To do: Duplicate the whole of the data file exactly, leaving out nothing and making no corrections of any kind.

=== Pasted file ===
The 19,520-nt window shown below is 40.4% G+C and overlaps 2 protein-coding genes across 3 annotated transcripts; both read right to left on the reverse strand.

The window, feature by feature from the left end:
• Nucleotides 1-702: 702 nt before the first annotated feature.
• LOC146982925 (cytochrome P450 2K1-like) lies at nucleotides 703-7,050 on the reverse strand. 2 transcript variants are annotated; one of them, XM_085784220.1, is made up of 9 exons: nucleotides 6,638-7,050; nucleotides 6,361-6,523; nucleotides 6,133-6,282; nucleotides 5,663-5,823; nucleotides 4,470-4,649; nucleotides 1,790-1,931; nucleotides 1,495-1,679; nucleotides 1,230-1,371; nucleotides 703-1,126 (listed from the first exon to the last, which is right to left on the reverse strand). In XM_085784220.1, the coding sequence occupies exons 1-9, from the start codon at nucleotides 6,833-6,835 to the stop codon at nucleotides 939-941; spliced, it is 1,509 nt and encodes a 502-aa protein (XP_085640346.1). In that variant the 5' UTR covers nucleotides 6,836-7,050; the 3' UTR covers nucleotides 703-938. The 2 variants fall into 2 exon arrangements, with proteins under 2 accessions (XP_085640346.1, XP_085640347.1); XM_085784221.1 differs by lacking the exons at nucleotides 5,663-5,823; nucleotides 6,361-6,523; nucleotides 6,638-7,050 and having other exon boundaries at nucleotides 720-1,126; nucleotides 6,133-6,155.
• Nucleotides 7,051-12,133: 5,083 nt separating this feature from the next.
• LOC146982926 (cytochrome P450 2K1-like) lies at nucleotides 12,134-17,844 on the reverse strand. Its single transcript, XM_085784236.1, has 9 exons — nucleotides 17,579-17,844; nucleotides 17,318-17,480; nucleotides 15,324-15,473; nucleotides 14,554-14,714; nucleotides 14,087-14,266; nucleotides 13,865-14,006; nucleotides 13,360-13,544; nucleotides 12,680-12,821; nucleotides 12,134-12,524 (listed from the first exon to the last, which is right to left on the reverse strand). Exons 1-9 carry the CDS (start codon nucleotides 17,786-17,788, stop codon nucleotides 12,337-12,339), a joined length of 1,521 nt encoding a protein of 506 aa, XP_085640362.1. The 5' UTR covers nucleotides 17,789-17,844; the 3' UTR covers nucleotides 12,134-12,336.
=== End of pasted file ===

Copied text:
The 19,520-nt window shown below is 40.4% G+C and overlaps 2 protein-coding genes across 3 annotated transcripts; both read right to left on the reverse strand.

The window, feature by feature from the left end:
• Nucleotides 1-702: 702 nt before the first annotated feature.
• LOC146982925 (cytochrome P450 2K1-like) lies at nucleotides 703-7,050 on the reverse strand. 2 transcript variants are annotated; one of them, XM_085784220.1, is made up of 9 exons: nucleotides 6,638-7,050; nucleotides 6,361-6,523; nucleotides 6,133-6,282; nucleotides 5,663-5,823; nucleotides 4,470-4,649; nucleotides 1,790-1,931; nucleotides 1,495-1,679; nucleotides 1,230-1,371; nucleotides 703-1,126 (listed from the first exon to the last, which is right to left on the reverse strand). In XM_085784220.1, the coding sequence occupies exons 1-9, from the start codon at nucleotides 6,833-6,835 to the stop codon at nucleotides 939-941; spliced, it is 1,509 nt and encodes a 502-aa protein (XP_085640346.1). In that variant the 5' UTR covers nucleotides 6,836-7,050; the 3' UTR covers nucleotides 703-938. The 2 variants fall into 2 exon arrangements, with proteins under 2 accessions (XP_085640346.1, XP_085640347.1); XM_085784221.1 differs by lacking the exons at nucleotides 5,663-5,823; nucleotides 6,361-6,523; nucleotides 6,638-7,050 and having other exon boundaries at nucleotides 720-1,126; nucleotides 6,133-6,155.
• Nucleotides 7,051-12,133: 5,083 nt separating this feature from the next.
• LOC146982926 (cytochrome P450 2K1-like) lies at nucleotides 12,134-17,844 on the reverse strand. Its single transcript, XM_085784236.1, has 9 exons — nucleotides 17,579-17,844; nucleotides 17,318-17,480; nucleotides 15,324-15,473; nucleotides 14,554-14,714; nucleotides 14,087-14,266; nucleotides 13,865-14,006; nucleotides 13,360-13,544; nucleotides 12,680-12,821; nucleotides 12,134-12,524 (listed from the first exon to the last, which is right to left on the reverse strand). Exons 1-9 carry the CDS (start codon nucleotides 17,786-17,788, stop codon nucleotides 12,337-12,339), a joined length of 1,521 nt encoding a protein of 506 aa, XP_085640362.1. The 5' UTR covers nucleotides 17,789-17,844; the 3' UTR covers nucleotides 12,134-12,336.